Farmers face fodder dilemma as lack of rain stops grass growth
Farmers in Leinster are dealing with drought conditions and many facing fodder issues as the lack of rain in recent weeks means has seen grass growth slow significantly.
The lack of rain in recent weeks means grass growth has stopped on many farms, especially along the eastern seaboard, and farmers are being forced to feed grass that was earmarked for second-cut silage and concentrates to cattle.
Met Eireann says soil moisture deficits currently range from around 20 to 40mm in the northwest of the country, which had some rain last week, but there are drought or near drought conditions over Leinster.
Teagasc Head of Livestock Systems, Padraig French, said that soil moisture is predicted to go below 80ml this week, which will see grass stop growing completely.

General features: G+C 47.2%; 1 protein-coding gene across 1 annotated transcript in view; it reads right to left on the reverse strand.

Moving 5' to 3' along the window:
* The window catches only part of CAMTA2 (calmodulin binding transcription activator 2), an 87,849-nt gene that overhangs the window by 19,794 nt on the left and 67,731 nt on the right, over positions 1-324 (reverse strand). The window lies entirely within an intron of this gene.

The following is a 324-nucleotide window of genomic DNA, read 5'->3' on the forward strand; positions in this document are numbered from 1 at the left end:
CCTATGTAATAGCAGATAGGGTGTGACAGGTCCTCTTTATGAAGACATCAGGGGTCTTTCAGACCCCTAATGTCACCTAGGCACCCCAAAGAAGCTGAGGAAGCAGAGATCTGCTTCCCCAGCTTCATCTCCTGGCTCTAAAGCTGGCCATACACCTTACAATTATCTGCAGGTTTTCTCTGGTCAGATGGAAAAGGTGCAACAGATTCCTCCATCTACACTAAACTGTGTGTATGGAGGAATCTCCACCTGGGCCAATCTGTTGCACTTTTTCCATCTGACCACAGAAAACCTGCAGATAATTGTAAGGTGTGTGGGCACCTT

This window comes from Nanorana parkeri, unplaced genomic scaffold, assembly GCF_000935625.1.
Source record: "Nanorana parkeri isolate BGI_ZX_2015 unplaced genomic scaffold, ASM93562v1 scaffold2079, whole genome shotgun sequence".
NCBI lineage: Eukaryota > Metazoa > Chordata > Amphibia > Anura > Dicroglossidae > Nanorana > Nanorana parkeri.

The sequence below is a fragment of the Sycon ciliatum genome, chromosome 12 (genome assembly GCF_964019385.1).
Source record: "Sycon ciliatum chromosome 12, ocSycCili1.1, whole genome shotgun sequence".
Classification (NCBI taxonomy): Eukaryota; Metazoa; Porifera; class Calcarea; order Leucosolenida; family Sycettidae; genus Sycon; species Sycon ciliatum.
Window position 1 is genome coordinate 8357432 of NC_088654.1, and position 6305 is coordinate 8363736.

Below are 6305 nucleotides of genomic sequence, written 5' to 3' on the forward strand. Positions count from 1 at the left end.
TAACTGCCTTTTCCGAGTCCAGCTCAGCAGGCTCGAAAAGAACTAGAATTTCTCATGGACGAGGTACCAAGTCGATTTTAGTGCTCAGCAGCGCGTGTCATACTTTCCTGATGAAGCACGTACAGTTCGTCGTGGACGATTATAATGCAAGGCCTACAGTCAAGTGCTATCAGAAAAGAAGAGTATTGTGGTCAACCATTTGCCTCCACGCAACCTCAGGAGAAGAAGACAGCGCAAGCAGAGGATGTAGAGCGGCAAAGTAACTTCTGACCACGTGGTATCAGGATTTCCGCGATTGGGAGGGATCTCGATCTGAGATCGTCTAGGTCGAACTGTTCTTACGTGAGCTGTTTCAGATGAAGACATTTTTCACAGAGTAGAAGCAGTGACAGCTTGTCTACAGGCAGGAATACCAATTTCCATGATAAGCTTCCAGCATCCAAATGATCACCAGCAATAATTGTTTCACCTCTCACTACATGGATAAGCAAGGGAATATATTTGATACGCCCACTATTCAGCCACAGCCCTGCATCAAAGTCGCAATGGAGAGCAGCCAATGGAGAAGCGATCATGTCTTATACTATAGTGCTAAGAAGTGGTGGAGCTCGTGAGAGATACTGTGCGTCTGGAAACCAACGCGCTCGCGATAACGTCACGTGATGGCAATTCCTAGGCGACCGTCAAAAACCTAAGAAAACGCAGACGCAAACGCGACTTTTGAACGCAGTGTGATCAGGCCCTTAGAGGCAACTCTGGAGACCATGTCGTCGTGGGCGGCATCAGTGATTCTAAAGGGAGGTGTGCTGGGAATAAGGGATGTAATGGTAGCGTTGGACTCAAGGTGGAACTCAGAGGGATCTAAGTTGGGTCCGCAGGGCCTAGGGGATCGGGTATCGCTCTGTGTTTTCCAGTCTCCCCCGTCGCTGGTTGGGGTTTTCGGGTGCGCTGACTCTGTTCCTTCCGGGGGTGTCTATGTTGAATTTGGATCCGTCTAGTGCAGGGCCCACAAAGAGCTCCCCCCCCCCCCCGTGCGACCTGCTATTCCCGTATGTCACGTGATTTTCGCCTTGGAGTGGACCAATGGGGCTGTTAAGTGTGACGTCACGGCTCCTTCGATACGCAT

It comes as grass growth has been seriously curtailed in recent weeks as the lack of rain sees farmers along the eastern seaboard now face soil moisture deficit levels of 70ml.
The challenge now for farmers, he said, is what to feed cattle - whether to graze second cut silage ground or buy in extra supplements.
"It does not make economic sense to close ground for silage and feed out silage to cattle. It makes sense to graze that second cut silage ground."
But, he warned that due to the dry conditions in recent weeks, that grass is quite low yielding.